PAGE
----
Things like this will help. There are more, but extra settings and needless things make it run slower.
In the first video, guy says never to 'defrag' an ssd. Windows 'trims' AND SOMETIMES 'defrags' ssds (something to do with keeping the FAT organised, IIRC. Windows is smart enough to know when to do this. It's a part of maintenance that runs in the background.
He disables automatic Windows Updates. This is moronic. MS is constantly fixing bugs (not even talking about malware, yet), and they distribute firmware updates for devices made by Intel and others. When's the last time anyone here did manual firmware updates for, say, the CPU microcode, or the wifi hardware?
After seeing some of the debloat talk, I stopped watching. That stuff takes up disk space, but makes no difference to most users. (Full disclosure, I have a list of commands to debloat, and I uninstalled a lot of stuff on our 4 main PC's, once. Once.)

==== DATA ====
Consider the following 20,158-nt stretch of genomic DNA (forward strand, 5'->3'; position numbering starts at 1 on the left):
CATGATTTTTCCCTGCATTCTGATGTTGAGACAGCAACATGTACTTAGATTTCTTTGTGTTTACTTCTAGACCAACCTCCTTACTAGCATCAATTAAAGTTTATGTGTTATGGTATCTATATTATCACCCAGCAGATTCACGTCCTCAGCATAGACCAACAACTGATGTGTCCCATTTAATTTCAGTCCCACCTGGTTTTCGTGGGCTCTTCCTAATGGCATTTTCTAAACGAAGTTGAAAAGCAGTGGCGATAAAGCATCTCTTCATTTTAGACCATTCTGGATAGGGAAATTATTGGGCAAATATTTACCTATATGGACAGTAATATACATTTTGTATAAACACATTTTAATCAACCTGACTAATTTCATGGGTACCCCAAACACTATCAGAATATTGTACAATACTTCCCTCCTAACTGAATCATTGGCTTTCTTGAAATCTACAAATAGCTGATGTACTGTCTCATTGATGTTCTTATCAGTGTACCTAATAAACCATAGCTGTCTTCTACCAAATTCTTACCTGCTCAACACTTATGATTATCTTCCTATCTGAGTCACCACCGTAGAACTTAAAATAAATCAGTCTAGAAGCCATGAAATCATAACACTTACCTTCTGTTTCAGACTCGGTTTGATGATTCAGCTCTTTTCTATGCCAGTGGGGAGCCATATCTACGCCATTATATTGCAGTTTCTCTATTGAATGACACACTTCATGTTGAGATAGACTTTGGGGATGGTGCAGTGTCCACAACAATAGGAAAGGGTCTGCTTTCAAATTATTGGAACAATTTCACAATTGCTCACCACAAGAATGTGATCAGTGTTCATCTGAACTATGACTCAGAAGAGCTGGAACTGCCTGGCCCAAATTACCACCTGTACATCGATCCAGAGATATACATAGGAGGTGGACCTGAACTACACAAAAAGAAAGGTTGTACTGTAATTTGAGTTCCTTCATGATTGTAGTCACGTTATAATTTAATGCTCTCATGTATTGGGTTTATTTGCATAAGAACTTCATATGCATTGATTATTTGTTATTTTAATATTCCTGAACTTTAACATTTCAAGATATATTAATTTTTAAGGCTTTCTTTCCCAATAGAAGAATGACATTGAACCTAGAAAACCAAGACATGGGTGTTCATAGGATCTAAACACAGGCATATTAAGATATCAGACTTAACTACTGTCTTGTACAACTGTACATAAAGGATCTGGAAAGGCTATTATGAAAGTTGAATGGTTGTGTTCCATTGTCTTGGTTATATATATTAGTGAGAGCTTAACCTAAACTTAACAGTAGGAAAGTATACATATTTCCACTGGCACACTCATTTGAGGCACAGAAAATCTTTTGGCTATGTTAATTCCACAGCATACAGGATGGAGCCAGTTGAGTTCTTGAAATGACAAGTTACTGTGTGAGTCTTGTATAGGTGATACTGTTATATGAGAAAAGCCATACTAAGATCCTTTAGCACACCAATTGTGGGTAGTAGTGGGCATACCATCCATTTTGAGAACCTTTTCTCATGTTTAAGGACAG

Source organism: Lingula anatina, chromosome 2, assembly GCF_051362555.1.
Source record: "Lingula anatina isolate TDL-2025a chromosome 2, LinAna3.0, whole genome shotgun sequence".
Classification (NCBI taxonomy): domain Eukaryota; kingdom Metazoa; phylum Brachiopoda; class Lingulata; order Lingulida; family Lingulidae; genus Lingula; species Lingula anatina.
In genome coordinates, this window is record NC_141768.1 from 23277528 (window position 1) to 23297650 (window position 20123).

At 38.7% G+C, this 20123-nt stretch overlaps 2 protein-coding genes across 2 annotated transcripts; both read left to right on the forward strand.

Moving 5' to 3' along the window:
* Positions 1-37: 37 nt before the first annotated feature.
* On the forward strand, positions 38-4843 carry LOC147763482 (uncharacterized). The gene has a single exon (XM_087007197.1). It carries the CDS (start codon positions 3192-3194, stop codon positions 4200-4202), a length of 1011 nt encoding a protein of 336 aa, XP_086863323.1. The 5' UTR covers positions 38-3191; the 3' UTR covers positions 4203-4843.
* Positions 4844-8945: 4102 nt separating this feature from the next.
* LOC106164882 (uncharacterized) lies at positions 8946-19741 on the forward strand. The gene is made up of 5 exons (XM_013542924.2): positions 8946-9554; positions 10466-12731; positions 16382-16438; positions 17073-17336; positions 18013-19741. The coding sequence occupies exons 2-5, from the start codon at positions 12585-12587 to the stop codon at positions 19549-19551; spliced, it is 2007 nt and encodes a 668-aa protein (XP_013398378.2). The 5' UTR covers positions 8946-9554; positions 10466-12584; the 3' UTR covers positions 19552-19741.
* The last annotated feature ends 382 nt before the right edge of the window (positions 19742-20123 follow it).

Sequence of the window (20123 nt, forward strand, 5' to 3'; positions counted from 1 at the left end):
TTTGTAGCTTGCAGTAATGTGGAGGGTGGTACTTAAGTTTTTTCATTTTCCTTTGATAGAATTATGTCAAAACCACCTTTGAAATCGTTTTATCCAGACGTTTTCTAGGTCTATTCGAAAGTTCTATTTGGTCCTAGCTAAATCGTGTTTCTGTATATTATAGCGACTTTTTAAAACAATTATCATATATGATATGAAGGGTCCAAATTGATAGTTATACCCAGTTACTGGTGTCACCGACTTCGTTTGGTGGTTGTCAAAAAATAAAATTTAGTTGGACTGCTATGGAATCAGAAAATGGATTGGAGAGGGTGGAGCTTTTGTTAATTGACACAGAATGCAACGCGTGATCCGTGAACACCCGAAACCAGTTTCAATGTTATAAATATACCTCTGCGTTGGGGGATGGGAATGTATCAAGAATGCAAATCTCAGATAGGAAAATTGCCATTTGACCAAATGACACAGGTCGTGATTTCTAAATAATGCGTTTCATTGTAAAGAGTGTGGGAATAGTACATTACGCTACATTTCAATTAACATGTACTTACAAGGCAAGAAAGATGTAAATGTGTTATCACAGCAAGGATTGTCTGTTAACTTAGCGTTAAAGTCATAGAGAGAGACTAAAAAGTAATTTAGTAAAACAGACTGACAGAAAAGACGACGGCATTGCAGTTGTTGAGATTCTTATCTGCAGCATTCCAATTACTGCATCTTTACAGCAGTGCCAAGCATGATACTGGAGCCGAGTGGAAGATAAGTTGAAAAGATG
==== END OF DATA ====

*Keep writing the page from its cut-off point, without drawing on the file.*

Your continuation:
The number one tip for faster Windows: go from HDD to SSD (if applicable).
Tip two: get a newer CPU. Clockspeed is king.
Tip three: overclock the CPU (must have a CPU and motherboard that let you do this).
I built an overclocked i7 4790k, on the top Asus board at that time, and have three SSDs in it (OS, OS swap, and Lightroom swap dedicated).
It measures about twice as fast as my new MS Surface Book 2 *laptop*. I notice zero difference in web surfing or spreadsheet use. (Or Room Equalizer Wizard analysis of speaker measurements, a fair CPU hog).
I also have an MS Surface Go, a tiny, full-windows 2-in-1. It measures about 6 times slower than the 4790k, and it actually *is* noticably slowing in loading a dozen Chrome web pages at once, but otherwise feels just as fast while surfing.
If you notice a difference after 'optimizing' your PC, it's almost certainly nothing more than expectation bias.